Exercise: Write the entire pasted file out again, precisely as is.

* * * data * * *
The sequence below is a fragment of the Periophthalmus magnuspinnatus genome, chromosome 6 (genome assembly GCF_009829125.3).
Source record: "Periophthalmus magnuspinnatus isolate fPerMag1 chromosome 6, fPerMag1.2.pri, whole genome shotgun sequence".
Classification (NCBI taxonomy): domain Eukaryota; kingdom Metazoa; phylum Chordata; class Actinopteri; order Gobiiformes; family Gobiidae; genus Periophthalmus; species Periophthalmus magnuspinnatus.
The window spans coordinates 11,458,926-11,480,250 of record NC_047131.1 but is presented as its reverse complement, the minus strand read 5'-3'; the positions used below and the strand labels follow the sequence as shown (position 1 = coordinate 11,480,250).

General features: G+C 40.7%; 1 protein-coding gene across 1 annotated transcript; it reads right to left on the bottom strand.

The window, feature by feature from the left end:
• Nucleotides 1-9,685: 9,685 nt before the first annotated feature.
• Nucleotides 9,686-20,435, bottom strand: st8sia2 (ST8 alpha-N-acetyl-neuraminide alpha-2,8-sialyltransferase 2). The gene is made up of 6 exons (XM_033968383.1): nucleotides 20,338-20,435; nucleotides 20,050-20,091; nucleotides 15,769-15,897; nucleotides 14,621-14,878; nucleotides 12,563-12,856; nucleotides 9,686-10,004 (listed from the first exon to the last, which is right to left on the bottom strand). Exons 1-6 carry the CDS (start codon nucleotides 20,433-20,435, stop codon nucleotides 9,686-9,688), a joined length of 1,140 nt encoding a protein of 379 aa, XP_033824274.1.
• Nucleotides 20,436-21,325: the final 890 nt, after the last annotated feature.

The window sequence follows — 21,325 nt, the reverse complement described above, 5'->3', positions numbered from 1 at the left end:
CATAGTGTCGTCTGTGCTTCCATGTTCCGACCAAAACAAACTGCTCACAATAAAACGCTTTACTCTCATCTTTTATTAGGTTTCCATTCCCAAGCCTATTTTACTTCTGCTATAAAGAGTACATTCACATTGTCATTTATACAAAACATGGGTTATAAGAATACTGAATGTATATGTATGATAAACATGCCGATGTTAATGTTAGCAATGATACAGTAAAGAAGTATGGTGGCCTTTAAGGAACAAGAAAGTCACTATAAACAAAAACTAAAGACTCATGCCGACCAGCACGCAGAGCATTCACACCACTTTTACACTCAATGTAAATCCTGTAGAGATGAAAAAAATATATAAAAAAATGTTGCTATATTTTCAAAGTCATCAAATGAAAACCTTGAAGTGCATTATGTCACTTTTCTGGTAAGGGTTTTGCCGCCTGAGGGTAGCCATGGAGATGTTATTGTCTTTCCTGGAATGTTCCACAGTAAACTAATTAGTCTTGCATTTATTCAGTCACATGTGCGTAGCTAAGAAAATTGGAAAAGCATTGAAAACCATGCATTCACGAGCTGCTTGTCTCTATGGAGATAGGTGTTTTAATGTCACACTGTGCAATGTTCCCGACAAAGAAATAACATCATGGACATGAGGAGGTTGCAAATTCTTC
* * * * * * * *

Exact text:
The sequence below is a fragment of the Periophthalmus magnuspinnatus genome, chromosome 6 (genome assembly GCF_009829125.3).
Source record: "Periophthalmus magnuspinnatus isolate fPerMag1 chromosome 6, fPerMag1.2.pri, whole genome shotgun sequence".
Classification (NCBI taxonomy): domain Eukaryota; kingdom Metazoa; phylum Chordata; class Actinopteri; order Gobiiformes; family Gobiidae; genus Periophthalmus; species Periophthalmus magnuspinnatus.
The window spans coordinates 11,458,926-11,480,250 of record NC_047131.1 but is presented as its reverse complement, the minus strand read 5'-3'; the positions used below and the strand labels follow the sequence as shown (position 1 = coordinate 11,480,250).

General features: G+C 40.7%; 1 protein-coding gene across 1 annotated transcript; it reads right to left on the bottom strand.

The window, feature by feature from the left end:
• Nucleotides 1-9,685: 9,685 nt before the first annotated feature.
• Nucleotides 9,686-20,435, bottom strand: st8sia2 (ST8 alpha-N-acetyl-neuraminide alpha-2,8-sialyltransferase 2). The gene is made up of 6 exons (XM_033968383.1): nucleotides 20,338-20,435; nucleotides 20,050-20,091; nucleotides 15,769-15,897; nucleotides 14,621-14,878; nucleotides 12,563-12,856; nucleotides 9,686-10,004 (listed from the first exon to the last, which is right to left on the bottom strand). Exons 1-6 carry the CDS (start codon nucleotides 20,433-20,435, stop codon nucleotides 9,686-9,688), a joined length of 1,140 nt encoding a protein of 379 aa, XP_033824274.1.
• Nucleotides 20,436-21,325: the final 890 nt, after the last annotated feature.

The window sequence follows — 21,325 nt, the reverse complement described above, 5'->3', positions numbered from 1 at the left end:
CATAGTGTCGTCTGTGCTTCCATGTTCCGACCAAAACAAACTGCTCACAATAAAACGCTTTACTCTCATCTTTTATTAGGTTTCCATTCCCAAGCCTATTTTACTTCTGCTATAAAGAGTACATTCACATTGTCATTTATACAAAACATGGGTTATAAGAATACTGAATGTATATGTATGATAAACATGCCGATGTTAATGTTAGCAATGATACAGTAAAGAAGTATGGTGGCCTTTAAGGAACAAGAAAGTCACTATAAACAAAAACTAAAGACTCATGCCGACCAGCACGCAGAGCATTCACACCACTTTTACACTCAATGTAAATCCTGTAGAGATGAAAAAAATATATAAAAAAATGTTGCTATATTTTCAAAGTCATCAAATGAAAACCTTGAAGTGCATTATGTCACTTTTCTGGTAAGGGTTTTGCCGCCTGAGGGTAGCCATGGAGATGTTATTGTCTTTCCTGGAATGTTCCACAGTAAACTAATTAGTCTTGCATTTATTCAGTCACATGTGCGTAGCTAAGAAAATTGGAAAAGCATTGAAAACCATGCATTCACGAGCTGCTTGTCTCTATGGAGATAGGTGTTTTAATGTCACACTGTGCAATGTTCCCGACAAAGAAATAACATCATGGACATGAGGAGGTTGCAAATTCTTC